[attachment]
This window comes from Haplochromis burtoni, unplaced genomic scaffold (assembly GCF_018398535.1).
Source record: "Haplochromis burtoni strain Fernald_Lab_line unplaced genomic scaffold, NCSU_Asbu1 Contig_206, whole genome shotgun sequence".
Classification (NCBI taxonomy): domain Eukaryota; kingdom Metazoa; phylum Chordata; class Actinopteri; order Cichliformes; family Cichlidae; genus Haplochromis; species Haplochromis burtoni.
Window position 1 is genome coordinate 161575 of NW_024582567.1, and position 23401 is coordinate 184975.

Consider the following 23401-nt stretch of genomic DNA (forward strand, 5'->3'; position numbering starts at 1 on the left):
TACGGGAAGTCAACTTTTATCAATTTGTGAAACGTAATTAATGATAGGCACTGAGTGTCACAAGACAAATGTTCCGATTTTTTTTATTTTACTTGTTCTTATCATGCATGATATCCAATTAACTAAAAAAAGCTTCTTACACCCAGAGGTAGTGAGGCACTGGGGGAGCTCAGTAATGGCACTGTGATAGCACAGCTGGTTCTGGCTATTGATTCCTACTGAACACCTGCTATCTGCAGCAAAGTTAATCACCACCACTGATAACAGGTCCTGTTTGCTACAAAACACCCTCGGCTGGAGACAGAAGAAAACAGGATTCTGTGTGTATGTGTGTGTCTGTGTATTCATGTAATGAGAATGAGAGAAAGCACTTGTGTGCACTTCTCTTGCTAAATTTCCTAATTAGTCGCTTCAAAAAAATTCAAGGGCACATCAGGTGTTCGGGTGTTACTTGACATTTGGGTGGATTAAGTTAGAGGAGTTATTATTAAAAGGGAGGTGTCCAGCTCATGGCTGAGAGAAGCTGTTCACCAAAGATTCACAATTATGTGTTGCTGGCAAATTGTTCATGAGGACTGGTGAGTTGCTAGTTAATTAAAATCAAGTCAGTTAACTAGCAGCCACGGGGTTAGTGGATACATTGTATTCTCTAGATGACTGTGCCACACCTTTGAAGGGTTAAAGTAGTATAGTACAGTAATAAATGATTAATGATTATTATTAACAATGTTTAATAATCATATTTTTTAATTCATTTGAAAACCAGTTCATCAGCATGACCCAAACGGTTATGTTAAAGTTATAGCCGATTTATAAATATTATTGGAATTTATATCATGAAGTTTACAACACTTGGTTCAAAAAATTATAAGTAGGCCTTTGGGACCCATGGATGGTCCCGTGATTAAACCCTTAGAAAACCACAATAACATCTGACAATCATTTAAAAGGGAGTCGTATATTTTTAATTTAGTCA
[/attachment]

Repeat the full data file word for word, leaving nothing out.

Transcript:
This window comes from Haplochromis burtoni, unplaced genomic scaffold (assembly GCF_018398535.1).
Source record: "Haplochromis burtoni strain Fernald_Lab_line unplaced genomic scaffold, NCSU_Asbu1 Contig_206, whole genome shotgun sequence".
Classification (NCBI taxonomy): domain Eukaryota; kingdom Metazoa; phylum Chordata; class Actinopteri; order Cichliformes; family Cichlidae; genus Haplochromis; species Haplochromis burtoni.
Window position 1 is genome coordinate 161575 of NW_024582567.1, and position 23401 is coordinate 184975.

Consider the following 23401-nt stretch of genomic DNA (forward strand, 5'->3'; position numbering starts at 1 on the left):
TACGGGAAGTCAACTTTTATCAATTTGTGAAACGTAATTAATGATAGGCACTGAGTGTCACAAGACAAATGTTCCGATTTTTTTTATTTTACTTGTTCTTATCATGCATGATATCCAATTAACTAAAAAAAGCTTCTTACACCCAGAGGTAGTGAGGCACTGGGGGAGCTCAGTAATGGCACTGTGATAGCACAGCTGGTTCTGGCTATTGATTCCTACTGAACACCTGCTATCTGCAGCAAAGTTAATCACCACCACTGATAACAGGTCCTGTTTGCTACAAAACACCCTCGGCTGGAGACAGAAGAAAACAGGATTCTGTGTGTATGTGTGTGTCTGTGTATTCATGTAATGAGAATGAGAGAAAGCACTTGTGTGCACTTCTCTTGCTAAATTTCCTAATTAGTCGCTTCAAAAAAATTCAAGGGCACATCAGGTGTTCGGGTGTTACTTGACATTTGGGTGGATTAAGTTAGAGGAGTTATTATTAAAAGGGAGGTGTCCAGCTCATGGCTGAGAGAAGCTGTTCACCAAAGATTCACAATTATGTGTTGCTGGCAAATTGTTCATGAGGACTGGTGAGTTGCTAGTTAATTAAAATCAAGTCAGTTAACTAGCAGCCACGGGGTTAGTGGATACATTGTATTCTCTAGATGACTGTGCCACACCTTTGAAGGGTTAAAGTAGTATAGTACAGTAATAAATGATTAATGATTATTATTAACAATGTTTAATAATCATATTTTTTAATTCATTTGAAAACCAGTTCATCAGCATGACCCAAACGGTTATGTTAAAGTTATAGCCGATTTATAAATATTATTGGAATTTATATCATGAAGTTTACAACACTTGGTTCAAAAAATTATAAGTAGGCCTTTGGGACCCATGGATGGTCCCGTGATTAAACCCTTAGAAAACCACAATAACATCTGACAATCATTTAAAAGGGAGTCGTATATTTTTAATTTAGTCA